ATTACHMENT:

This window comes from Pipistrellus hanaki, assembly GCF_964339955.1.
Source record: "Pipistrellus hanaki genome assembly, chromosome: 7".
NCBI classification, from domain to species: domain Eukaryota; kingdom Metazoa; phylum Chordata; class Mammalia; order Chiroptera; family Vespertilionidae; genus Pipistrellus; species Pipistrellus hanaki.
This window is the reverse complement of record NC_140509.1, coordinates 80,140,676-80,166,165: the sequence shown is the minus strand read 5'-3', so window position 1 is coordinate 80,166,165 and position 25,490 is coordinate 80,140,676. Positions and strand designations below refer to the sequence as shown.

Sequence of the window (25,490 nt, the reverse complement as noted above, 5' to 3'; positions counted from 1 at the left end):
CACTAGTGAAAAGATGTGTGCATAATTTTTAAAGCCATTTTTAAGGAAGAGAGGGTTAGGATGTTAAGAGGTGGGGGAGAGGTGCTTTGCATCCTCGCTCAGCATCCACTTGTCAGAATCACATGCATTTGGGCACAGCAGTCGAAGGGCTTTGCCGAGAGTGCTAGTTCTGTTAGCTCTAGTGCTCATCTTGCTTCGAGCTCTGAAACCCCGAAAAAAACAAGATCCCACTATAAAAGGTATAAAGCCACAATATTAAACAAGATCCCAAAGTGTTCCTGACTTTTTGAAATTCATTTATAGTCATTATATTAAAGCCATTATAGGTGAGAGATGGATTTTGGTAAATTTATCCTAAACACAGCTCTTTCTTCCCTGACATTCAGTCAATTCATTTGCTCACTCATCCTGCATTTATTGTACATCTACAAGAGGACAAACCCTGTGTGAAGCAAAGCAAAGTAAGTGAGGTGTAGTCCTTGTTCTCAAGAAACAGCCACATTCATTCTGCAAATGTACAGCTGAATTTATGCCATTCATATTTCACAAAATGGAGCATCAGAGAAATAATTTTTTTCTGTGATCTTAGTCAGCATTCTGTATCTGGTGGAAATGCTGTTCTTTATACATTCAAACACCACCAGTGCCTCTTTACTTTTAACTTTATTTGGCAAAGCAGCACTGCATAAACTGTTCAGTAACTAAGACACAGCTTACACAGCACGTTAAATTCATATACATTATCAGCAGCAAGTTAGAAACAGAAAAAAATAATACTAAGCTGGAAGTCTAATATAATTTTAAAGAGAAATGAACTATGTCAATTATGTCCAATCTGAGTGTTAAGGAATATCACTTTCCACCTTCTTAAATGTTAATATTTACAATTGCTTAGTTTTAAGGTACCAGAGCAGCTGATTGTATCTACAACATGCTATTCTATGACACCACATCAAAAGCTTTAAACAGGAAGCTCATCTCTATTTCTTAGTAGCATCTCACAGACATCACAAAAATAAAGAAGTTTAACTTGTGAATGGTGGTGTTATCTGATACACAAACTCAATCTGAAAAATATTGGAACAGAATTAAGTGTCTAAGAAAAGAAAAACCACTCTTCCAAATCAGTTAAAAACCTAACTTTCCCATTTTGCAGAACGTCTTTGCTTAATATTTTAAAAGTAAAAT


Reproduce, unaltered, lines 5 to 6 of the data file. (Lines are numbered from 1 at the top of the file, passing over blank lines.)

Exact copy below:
Sequence of the window (25,490 nt, the reverse complement as noted above, 5' to 3'; positions counted from 1 at the left end):
CACTAGTGAAAAGATGTGTGCATAATTTTTAAAGCCATTTTTAAGGAAGAGAGGGTTAGGATGTTAAGAGGTGGGGGAGAGGTGCTTTGCATCCTCGCTCAGCATCCACTTGTCAGAATCACATGCATTTGGGCACAGCAGTCGAAGGGCTTTGCCGAGAGTGCTAGTTCTGTTAGCTCTAGTGCTCATCTTGCTTCGAGCTCTGAAACCCCGAAAAAAACAAGATCCCACTATAAAAGGTATAAAGCCACAATATTAAACAAGATCCCAAAGTGTTCCTGACTTTTTGAAATTCATTTATAGTCATTATATTAAAGCCATTATAGGTGAGAGATGGATTTTGGTAAATTTATCCTAAACACAGCTCTTTCTTCCCTGACATTCAGTCAATTCATTTGCTCACTCATCCTGCATTTATTGTACATCTACAAGAGGACAAACCCTGTGTGAAGCAAAGCAAAGTAAGTGAGGTGTAGTCCTTGTTCTCAAGAAACAGCCACATTCATTCTGCAAATGTACAGCTGAATTTATGCCATTCATATTTCACAAAATGGAGCATCAGAGAAATAATTTTTTTCTGTGATCTTAGTCAGCATTCTGTATCTGGTGGAAATGCTGTTCTTTATACATTCAAACACCACCAGTGCCTCTTTACTTTTAACTTTATTTGGCAAAGCAGCACTGCATAAACTGTTCAGTAACTAAGACACAGCTTACACAGCACGTTAAATTCATATACATTATCAGCAGCAAGTTAGAAACAGAAAAAAATAATACTAAGCTGGAAGTCTAATATAATTTTAAAGAGAAATGAACTATGTCAATTATGTCCAATCTGAGTGTTAAGGAATATCACTTTCCACCTTCTTAAATGTTAATATTTACAATTGCTTAGTTTTAAGGTACCAGAGCAGCTGATTGTATCTACAACATGCTATTCTATGACACCACATCAAAAGCTTTAAACAGGAAGCTCATCTCTATTTCTTAGTAGCATCTCACAGACATCACAAAAATAAAGAAGTTTAACTTGTGAATGGTGGTGTTATCTGATACACAAACTCAATCTGAAAAATATTGGAACAGAATTAAGTGTCTAAGAAAAGAAAAACCACTCTTCCAAATCAGTTAAAAACCTAACTTTCCCATTTTGCAGAACGTCTTTGCTTAATATTTTAAAAGTAAAAT